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How Do I Choose the Best Office Administration Career?

When looking at a job listing, be sure to check whether it involves telecommuting options or if all work is done on site.
An office administrator working with another employee.
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  • Written By: G. Melanson
  • Edited By: Bronwyn Harris
  • Last Modified Date: 03 September 2014
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Each person’s definition of the “best” job in the workforce depends on what he or she values most in a career, and office administration jobs are no different. Choosing the best office administration career entails finding one that offers the most of what you’re looking for in a job, whether that’s a large salary, health benefits, flexible hours, opportunity for growth, or a combination thereof.

For most people, a comfortable salary ranks high amongst the qualities they value in a job. Compared to other professions, office administration careers are not generally considered to be amongst the highest-paying jobs in the workforce. However, an office administration career that carries a high level of responsibility and is part of a high-paying corporation or government department will usually offer a higher salary and better benefits than other careers in office administration. For example, an office administration job within the federal or state government typically pays more and offers better benefits than an office admin job within the private sector. As well, large and reputable corporations usually pay higher salaries and offer better benefits than small or not-for-profit organizations.

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In addition to salary and benefits, parents in particular often value flexible hours in a career, which could mean the opportunity to set their own hours, work from home, or occasionally leave the office for interim periods when family needs arise. The best office administration career for someone with these priorities would involve telecommuting or remote working. For example, an administrative position which involves a high volume of paperwork that could be taken home could be compared with a front-desk receptionist or customer service representative position. In addition, a position such as an executive assistant which entails working closely with one of the organization’s key decision-makers is more likely to offer flexible hours at the executive’s discretion.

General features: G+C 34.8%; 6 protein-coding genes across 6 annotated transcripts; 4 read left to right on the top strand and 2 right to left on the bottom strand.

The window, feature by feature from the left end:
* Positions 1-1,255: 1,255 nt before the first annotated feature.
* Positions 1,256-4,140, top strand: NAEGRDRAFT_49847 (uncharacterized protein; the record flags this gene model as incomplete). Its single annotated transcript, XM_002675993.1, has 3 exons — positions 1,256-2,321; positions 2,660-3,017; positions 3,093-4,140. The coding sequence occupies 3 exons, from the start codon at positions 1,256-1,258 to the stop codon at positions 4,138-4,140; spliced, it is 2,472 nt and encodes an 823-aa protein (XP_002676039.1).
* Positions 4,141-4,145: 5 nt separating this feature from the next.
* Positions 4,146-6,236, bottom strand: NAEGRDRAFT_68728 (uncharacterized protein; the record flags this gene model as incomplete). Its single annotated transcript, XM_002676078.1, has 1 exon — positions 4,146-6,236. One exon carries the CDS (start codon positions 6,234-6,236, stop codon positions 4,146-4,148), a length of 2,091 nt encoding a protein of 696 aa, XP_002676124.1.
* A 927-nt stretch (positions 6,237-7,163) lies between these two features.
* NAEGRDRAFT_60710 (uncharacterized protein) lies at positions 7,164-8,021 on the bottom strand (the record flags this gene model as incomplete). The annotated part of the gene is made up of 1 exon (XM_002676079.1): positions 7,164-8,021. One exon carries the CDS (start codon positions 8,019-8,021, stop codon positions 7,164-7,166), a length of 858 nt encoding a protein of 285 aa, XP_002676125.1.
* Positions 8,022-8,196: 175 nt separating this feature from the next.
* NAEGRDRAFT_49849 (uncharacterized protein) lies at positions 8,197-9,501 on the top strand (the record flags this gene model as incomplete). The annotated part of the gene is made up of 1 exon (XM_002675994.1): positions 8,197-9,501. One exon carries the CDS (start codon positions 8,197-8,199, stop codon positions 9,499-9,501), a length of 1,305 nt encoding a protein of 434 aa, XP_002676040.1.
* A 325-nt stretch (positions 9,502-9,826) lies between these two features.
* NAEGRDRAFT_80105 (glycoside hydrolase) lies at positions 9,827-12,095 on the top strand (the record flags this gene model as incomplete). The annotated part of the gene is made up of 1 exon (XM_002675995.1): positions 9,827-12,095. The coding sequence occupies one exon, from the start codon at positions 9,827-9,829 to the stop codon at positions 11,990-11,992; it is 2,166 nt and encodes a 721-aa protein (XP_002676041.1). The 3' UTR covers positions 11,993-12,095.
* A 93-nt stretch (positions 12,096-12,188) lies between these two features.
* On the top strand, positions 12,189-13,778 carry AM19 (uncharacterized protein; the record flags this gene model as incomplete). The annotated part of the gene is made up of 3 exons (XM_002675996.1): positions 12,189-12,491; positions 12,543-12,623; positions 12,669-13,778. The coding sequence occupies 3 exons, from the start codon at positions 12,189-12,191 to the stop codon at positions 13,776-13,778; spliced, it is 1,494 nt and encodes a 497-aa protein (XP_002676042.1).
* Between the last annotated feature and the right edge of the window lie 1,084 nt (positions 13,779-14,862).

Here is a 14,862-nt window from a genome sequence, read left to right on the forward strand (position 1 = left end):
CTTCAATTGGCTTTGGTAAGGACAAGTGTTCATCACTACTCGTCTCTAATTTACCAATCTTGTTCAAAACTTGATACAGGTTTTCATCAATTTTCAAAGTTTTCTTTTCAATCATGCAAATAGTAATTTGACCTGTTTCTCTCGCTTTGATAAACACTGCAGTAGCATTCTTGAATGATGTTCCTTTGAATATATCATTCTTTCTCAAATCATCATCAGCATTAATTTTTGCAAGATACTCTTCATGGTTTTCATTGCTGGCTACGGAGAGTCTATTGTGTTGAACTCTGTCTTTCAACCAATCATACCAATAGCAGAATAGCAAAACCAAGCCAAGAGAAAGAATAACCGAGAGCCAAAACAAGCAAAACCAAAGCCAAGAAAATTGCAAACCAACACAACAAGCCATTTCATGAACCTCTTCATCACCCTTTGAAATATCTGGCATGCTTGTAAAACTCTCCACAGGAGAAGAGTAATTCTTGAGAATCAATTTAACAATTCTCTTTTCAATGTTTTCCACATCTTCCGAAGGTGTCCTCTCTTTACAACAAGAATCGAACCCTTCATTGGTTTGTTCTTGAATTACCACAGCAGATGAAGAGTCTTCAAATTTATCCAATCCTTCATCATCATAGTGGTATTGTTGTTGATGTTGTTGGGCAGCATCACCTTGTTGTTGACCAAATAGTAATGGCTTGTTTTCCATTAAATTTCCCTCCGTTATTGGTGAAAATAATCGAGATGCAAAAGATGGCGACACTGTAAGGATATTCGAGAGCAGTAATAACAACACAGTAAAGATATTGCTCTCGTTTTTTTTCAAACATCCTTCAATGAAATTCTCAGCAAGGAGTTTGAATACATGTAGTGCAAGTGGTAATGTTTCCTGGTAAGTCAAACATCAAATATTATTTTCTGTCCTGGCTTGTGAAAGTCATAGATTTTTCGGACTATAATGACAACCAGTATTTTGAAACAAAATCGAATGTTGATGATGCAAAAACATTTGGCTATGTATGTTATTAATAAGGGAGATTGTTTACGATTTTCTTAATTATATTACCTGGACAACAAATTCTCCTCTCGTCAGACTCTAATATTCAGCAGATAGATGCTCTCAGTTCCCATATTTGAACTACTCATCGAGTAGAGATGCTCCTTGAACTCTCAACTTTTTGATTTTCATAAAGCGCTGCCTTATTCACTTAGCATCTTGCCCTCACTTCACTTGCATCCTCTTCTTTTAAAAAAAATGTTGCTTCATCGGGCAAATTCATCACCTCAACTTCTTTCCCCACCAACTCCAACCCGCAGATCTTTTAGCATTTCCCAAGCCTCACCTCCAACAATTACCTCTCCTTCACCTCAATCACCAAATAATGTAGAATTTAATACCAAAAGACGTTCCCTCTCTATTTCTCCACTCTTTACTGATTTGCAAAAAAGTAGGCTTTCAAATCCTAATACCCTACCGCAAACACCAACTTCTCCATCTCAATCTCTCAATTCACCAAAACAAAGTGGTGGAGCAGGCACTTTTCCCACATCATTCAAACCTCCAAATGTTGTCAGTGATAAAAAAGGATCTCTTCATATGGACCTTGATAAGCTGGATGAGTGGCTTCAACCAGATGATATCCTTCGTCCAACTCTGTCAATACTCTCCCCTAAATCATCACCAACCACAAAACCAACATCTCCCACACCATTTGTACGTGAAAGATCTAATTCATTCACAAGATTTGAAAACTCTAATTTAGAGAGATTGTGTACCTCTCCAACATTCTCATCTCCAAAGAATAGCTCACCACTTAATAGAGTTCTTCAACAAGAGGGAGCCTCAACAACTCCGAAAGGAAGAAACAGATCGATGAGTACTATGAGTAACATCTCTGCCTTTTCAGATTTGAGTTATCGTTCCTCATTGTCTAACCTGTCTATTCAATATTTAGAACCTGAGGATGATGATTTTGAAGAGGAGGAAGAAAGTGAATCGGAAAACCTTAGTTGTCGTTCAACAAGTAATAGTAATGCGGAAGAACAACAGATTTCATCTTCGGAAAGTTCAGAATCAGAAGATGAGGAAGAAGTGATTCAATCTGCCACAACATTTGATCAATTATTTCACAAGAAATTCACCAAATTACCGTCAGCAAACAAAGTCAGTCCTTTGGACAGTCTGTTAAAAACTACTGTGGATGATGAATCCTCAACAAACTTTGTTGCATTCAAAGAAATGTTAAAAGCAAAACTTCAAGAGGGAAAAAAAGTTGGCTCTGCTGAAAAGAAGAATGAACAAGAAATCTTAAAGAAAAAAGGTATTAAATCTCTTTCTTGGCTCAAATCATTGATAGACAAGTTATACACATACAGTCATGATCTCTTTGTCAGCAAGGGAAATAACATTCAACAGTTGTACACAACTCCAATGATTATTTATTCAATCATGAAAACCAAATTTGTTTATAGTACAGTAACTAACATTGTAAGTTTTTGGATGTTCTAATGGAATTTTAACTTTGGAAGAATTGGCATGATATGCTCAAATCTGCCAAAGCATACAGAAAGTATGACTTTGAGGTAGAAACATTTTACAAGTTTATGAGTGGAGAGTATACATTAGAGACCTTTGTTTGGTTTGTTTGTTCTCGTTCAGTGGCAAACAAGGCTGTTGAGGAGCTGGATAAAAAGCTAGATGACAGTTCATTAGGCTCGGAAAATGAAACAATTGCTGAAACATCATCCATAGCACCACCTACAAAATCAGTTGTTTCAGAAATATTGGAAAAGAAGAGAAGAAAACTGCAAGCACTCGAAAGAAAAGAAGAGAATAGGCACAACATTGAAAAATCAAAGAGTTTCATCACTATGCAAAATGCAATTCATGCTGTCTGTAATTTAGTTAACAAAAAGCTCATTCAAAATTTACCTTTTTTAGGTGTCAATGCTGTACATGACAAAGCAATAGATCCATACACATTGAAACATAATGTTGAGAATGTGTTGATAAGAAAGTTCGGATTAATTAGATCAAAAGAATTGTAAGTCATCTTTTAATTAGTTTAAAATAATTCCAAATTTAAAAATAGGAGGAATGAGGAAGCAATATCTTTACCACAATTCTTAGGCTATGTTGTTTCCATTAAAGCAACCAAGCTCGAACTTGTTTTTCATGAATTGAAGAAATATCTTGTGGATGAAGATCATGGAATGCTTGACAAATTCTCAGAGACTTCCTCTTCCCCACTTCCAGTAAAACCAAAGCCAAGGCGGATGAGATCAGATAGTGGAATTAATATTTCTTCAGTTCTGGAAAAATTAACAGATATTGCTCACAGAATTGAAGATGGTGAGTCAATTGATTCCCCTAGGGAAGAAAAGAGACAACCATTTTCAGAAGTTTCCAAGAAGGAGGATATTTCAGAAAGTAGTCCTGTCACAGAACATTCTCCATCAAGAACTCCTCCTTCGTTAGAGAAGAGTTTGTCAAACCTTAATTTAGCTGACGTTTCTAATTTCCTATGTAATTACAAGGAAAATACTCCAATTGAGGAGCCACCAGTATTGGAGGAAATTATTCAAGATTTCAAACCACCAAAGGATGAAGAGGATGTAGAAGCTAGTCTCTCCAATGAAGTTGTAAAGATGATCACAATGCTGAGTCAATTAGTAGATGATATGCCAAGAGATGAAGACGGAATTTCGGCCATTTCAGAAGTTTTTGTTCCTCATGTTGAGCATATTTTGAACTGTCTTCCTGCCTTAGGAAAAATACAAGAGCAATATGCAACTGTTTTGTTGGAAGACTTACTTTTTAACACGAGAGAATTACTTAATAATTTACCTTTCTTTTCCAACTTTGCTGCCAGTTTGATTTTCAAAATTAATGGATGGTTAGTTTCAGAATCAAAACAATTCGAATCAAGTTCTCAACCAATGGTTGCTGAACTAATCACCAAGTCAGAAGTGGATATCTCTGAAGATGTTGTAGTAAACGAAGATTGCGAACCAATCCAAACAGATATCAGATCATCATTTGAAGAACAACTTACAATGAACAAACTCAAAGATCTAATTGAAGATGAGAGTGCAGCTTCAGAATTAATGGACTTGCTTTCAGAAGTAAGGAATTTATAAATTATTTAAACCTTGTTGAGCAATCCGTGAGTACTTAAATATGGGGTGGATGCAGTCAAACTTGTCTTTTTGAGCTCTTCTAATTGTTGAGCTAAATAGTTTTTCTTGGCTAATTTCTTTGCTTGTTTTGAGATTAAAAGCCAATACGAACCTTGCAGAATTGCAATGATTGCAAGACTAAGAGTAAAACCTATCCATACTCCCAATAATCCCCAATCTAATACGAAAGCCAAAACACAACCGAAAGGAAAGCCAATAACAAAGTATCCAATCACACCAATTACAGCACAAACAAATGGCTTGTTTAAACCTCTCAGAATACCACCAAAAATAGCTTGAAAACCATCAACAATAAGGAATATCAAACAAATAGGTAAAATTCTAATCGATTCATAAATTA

For those who are interested in an office administration career where there is room to learn on the job and acquire new skills, a startup company with few employees is the best place to apply. Within startup companies, administrative positions often call for a jack-of-all-trades who can handle non-administrative responsibilities outside of the typical admin job description. As an administrator in a startup company gradually takes on more responsibilities and learns on the job, he or she can then apply those skills toward a promotion within the company, or carry them to another position outside of the organization.

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Discuss this Article

bagley79
Post 6

@sunshined - There isn't much you can do to change the salary scale of office administrators, but I chose to look at these jobs as stepping stones.

I have worked at a few office jobs along the way, and many times these have led to higher paying positions within the company.

If you can show that you are dependable and efficient, there are many times where you can move up the ranks.

At one of the office jobs I worked at, I was reimbursed for taking college courses. After a few years, I was able to earn my degree and the company paid for it.